Canna Cana Gaelic porpoise island[100] Kannay Eilean Chanaigh Possibly from Old Irish cana, meaning "wolf-whelp" or Norse kneøy - "knee island"[100]
Coll Colosus Pre-Celtic Colla Possibly from Gaelic coll - a hazel[101]
Colonsay Pre-Celtic[102] Colnansay Colbhasa Norse for "Columba's island"[103]
Danna Norse Unknown[104] Danna
Easdale Eisdcalfe Eilean Eisdeal Eas is "waterfall" in Gaelic and dale is the Norse for "valley".[105] However the combination seems inappropriate for this small island. Also known as Ellenabeich - "island of the birches"[106]
Eigg Eag Gaelic a notch[107] Egga Eige Also called Eilean Nimban More - "island of the powerful women" until the 16th century.[108]
Eilean Bàn Gaelic white isle Naban Eilean Bàn
Eilean dà Mhèinn Gaelic
Eilean Donan Gaelic island of Donnán Eilean Donnáin
Eilean Shona Norse sea island[109] Eilean Seòna Adomnán records the pre-Norse Gaelic name of Airthrago - the foreshore isle".[110]
Eilean Tioram Gaelic dry island
Eriska Norse Erik's island[92] Ùruisg
Erraid Possibly Arthràigh Gaelic foreshore island[109] Erray Eilean Earraid
Gigha Guðey[111] Norse "good island" or "God island"[112] Gigay Giogha Various including the Norse Gjáey - "island of the geo" or "cleft", or "Gydha's isle".[113]
Gometra Goðrmaðrey[114] Norse "The good-man's island", or "God-man's island"[114] Gòmastra "Godmund's island".[115]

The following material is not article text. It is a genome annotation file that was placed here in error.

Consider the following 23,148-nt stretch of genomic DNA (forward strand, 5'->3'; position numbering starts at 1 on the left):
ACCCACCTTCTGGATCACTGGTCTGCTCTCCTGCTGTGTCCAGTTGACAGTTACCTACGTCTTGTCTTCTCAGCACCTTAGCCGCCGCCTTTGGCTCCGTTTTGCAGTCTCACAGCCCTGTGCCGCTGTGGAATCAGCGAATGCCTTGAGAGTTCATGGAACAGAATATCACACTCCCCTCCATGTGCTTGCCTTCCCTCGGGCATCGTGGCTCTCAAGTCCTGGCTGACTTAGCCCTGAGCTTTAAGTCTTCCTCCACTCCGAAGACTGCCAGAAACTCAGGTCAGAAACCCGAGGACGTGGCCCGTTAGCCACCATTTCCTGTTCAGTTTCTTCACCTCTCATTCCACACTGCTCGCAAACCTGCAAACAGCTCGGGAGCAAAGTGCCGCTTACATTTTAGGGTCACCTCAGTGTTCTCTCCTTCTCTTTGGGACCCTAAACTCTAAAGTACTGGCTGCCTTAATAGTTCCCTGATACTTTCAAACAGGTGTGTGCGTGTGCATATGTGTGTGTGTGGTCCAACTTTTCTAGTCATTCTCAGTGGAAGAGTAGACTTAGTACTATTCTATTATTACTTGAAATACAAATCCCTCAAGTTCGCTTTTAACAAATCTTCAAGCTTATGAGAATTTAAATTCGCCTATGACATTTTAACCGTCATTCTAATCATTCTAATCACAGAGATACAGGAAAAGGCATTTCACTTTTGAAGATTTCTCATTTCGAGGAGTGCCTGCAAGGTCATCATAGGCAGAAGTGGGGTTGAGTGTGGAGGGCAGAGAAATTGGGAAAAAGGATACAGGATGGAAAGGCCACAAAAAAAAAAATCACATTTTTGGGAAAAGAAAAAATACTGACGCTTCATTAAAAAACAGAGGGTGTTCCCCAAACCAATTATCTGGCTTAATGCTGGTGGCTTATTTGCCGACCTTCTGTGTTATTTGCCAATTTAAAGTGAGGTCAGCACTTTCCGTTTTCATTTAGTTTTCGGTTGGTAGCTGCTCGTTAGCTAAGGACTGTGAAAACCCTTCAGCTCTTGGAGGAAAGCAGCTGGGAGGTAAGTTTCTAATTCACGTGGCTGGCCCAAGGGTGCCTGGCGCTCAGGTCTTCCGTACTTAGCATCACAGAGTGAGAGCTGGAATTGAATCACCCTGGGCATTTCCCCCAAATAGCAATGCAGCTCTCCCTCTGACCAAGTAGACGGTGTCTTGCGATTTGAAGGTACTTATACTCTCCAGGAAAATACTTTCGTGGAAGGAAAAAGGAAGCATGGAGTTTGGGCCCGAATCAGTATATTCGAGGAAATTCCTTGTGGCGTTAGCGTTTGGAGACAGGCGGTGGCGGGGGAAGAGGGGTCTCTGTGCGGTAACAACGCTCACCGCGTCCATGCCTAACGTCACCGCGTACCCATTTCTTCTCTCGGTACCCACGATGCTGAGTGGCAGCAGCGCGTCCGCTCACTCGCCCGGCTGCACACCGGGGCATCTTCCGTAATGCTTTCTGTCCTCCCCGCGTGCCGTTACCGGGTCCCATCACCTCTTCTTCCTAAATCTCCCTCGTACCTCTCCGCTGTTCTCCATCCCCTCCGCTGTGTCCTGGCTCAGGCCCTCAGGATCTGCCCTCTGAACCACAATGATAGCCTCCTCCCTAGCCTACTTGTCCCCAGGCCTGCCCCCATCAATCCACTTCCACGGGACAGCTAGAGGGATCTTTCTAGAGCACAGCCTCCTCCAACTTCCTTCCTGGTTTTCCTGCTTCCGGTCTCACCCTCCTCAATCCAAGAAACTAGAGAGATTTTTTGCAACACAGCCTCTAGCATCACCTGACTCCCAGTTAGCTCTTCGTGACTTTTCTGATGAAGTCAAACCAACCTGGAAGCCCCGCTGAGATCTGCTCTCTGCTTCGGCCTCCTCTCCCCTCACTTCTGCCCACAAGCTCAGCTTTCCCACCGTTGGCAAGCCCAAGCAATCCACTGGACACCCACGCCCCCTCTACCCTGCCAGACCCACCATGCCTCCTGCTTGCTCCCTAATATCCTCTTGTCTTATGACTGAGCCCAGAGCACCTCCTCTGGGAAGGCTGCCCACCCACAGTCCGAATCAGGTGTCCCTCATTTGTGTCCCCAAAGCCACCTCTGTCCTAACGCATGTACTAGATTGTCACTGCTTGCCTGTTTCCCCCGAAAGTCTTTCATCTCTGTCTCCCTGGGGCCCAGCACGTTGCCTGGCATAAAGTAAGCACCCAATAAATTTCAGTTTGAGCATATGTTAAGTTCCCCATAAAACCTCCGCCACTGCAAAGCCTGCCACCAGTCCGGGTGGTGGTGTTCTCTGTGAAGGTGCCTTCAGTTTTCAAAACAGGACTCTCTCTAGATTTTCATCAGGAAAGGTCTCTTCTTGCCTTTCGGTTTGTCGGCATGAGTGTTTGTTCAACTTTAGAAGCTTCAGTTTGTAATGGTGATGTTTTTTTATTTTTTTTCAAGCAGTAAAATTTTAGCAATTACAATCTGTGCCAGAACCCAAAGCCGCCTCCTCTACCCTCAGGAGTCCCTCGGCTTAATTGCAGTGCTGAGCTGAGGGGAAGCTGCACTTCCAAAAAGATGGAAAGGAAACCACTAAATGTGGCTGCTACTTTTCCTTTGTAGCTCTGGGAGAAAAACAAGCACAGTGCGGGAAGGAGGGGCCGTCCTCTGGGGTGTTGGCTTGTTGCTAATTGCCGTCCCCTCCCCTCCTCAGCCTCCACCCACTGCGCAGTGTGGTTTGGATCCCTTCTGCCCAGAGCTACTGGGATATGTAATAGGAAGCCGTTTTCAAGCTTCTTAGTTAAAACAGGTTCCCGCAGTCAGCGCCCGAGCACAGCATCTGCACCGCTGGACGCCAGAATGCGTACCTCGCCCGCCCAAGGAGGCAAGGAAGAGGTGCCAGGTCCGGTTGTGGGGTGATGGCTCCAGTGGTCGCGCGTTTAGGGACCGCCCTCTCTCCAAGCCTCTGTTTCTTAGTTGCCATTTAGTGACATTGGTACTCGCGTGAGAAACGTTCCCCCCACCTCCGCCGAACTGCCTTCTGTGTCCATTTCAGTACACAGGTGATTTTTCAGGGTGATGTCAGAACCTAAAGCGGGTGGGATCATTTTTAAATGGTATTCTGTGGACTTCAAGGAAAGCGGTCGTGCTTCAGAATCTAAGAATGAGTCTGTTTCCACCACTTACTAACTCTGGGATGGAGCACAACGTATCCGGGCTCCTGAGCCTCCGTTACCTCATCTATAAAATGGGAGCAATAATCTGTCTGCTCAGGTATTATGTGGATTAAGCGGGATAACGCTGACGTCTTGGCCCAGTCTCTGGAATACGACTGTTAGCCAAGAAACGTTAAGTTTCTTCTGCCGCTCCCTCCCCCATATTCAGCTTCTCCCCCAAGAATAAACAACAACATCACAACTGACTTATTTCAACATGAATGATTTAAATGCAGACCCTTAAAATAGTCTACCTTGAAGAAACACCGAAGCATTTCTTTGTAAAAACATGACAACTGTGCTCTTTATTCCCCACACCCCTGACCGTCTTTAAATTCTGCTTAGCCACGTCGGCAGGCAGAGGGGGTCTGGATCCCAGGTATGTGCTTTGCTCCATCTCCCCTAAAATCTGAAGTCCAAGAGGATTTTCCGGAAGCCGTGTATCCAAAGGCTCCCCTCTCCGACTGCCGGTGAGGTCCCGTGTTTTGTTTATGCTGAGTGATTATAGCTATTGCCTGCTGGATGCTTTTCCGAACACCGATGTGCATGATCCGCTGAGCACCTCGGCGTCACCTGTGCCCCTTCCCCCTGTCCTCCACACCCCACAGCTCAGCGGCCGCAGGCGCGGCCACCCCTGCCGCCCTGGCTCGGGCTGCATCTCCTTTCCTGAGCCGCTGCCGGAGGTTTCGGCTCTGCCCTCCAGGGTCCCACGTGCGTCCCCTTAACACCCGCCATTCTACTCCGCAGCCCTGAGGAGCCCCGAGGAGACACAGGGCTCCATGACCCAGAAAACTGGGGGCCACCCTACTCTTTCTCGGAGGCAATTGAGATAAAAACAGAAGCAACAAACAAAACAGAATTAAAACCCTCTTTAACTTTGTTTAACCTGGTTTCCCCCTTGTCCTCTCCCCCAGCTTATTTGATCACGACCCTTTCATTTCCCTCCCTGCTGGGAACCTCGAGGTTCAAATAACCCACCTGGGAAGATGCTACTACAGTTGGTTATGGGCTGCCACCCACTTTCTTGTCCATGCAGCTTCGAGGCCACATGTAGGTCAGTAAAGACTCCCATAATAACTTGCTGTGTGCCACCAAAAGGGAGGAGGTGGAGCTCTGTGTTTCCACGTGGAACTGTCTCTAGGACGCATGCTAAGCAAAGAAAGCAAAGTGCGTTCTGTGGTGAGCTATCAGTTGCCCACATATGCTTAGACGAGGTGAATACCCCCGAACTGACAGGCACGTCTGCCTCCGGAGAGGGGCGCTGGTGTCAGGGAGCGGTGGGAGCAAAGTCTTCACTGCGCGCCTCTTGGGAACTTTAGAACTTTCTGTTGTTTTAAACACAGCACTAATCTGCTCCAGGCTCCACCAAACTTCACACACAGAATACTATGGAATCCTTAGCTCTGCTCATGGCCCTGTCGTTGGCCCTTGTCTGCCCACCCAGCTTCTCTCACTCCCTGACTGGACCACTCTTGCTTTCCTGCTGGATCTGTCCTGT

Isle of Ewe Eubh Gaelic echo Ellan Ew Eilean Iùbh Old Irish: eo - "yew"[116]
Iona Gaelic Possibly "yew-place" Colmkill Ì Chaluim Chille Numerous. Adomnán uses Ioua insula which became "Iona" through misreading.[117]
Islay Pre-Celtic Ila Ìle Various - see above
Jura Dyrøy Norse deer island[118] Duray Diùra Norse: Jurøy - udder island[118]
Kerrera Kjarbarøy Norse Kjarbar's island[119] Cearrara Norse: ciarrøy' '- "brushwood island"[119] or "copse island"[120]
Lismore Gaelic big garden[121] Lismoir Lios Mòr
Luing Gaelic ship island[122] Lunge An t-Eilean Luinn Norse: lyng - heather island[122] or pre-Celtic[123]
Lunga Langrøy Norse longship isle[124] Lungay Lunga Gaelic long is also "ship"[124]
Muck Eilean nam Muc Gaelic isle of pigs[125] Swynes Ile Eilean nam Muc Eilean nam Muc-mhara- "whale island". John of Fordun recorded it as Helantmok - "isle of swine".[125]